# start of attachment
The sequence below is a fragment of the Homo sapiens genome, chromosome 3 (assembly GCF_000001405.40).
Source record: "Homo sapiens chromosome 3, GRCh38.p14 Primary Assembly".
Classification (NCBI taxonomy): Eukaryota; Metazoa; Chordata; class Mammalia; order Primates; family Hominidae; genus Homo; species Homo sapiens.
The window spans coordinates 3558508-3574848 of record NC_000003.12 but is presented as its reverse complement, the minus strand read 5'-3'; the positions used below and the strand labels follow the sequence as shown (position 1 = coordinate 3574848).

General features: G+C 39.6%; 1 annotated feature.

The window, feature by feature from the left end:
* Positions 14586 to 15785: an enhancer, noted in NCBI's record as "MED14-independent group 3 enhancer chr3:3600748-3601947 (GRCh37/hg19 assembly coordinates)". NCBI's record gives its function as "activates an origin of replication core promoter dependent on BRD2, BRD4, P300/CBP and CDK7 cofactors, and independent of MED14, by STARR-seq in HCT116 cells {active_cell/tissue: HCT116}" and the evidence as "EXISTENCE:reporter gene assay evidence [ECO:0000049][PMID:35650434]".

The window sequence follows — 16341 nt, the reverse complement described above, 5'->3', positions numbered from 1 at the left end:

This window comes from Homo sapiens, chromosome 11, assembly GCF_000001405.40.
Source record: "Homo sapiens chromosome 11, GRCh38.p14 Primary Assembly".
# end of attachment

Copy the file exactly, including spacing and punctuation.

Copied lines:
The sequence below is a fragment of the Homo sapiens genome, chromosome 3 (assembly GCF_000001405.40).
Source record: "Homo sapiens chromosome 3, GRCh38.p14 Primary Assembly".
Classification (NCBI taxonomy): Eukaryota; Metazoa; Chordata; class Mammalia; order Primates; family Hominidae; genus Homo; species Homo sapiens.
The window spans coordinates 3558508-3574848 of record NC_000003.12 but is presented as its reverse complement, the minus strand read 5'-3'; the positions used below and the strand labels follow the sequence as shown (position 1 = coordinate 3574848).

General features: G+C 39.6%; 1 annotated feature.

The window, feature by feature from the left end:
* Positions 14586 to 15785: an enhancer, noted in NCBI's record as "MED14-independent group 3 enhancer chr3:3600748-3601947 (GRCh37/hg19 assembly coordinates)". NCBI's record gives its function as "activates an origin of replication core promoter dependent on BRD2, BRD4, P300/CBP and CDK7 cofactors, and independent of MED14, by STARR-seq in HCT116 cells {active_cell/tissue: HCT116}" and the evidence as "EXISTENCE:reporter gene assay evidence [ECO:0000049][PMID:35650434]".

The window sequence follows — 16341 nt, the reverse complement described above, 5'->3', positions numbered from 1 at the left end:

This window comes from Homo sapiens, chromosome 11, assembly GCF_000001405.40.
Source record: "Homo sapiens chromosome 11, GRCh38.p14 Primary Assembly".